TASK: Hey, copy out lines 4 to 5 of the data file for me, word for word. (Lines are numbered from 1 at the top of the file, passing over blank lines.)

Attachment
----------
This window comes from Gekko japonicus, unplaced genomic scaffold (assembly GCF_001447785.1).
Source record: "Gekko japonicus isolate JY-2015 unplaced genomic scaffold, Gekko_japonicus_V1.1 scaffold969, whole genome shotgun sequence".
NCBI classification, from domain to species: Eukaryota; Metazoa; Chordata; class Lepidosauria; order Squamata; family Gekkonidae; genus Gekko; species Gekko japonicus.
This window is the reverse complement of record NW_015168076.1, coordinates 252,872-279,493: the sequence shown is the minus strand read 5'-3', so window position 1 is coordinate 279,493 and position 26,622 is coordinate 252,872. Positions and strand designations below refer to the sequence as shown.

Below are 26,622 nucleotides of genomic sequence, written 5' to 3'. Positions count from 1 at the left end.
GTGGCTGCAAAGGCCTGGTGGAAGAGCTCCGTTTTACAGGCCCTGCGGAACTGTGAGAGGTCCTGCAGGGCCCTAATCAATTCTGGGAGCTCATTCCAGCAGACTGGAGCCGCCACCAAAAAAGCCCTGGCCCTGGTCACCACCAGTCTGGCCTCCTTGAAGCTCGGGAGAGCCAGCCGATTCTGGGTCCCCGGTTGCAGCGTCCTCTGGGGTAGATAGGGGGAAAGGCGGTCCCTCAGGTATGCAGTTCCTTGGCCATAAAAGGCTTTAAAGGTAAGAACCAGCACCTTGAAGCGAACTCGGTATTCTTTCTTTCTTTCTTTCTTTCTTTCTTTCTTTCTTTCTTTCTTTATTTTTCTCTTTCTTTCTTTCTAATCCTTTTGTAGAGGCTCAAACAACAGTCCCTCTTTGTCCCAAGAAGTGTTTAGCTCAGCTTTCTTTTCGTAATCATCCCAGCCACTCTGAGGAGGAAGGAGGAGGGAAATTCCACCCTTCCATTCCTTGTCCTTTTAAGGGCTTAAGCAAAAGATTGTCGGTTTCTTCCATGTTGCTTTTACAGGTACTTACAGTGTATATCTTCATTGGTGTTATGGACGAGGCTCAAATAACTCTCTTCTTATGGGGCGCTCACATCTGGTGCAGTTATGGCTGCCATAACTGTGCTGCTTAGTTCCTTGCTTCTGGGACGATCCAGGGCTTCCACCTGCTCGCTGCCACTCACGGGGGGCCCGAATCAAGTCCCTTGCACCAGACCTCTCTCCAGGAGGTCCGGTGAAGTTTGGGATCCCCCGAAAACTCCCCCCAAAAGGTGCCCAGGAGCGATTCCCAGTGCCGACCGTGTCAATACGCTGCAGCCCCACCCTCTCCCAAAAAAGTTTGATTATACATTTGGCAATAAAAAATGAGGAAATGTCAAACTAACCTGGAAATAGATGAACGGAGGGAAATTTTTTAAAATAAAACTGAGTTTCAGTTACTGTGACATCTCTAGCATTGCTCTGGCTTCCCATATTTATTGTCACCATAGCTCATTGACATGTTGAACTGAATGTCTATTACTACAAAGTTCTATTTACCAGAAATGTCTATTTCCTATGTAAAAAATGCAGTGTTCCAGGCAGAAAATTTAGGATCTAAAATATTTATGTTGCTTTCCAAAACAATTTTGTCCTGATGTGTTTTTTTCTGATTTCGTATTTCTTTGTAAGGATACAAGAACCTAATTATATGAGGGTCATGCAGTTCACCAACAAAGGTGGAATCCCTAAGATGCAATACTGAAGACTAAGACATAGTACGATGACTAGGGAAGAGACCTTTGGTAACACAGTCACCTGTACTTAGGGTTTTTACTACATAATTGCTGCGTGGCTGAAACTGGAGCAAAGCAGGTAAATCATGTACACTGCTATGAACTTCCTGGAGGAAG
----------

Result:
This window is the reverse complement of record NW_015168076.1, coordinates 252,872-279,493: the sequence shown is the minus strand read 5'-3', so window position 1 is coordinate 279,493 and position 26,622 is coordinate 252,872. Positions and strand designations below refer to the sequence as shown.

Below are 26,622 nucleotides of genomic sequence, written 5' to 3'. Positions count from 1 at the left end.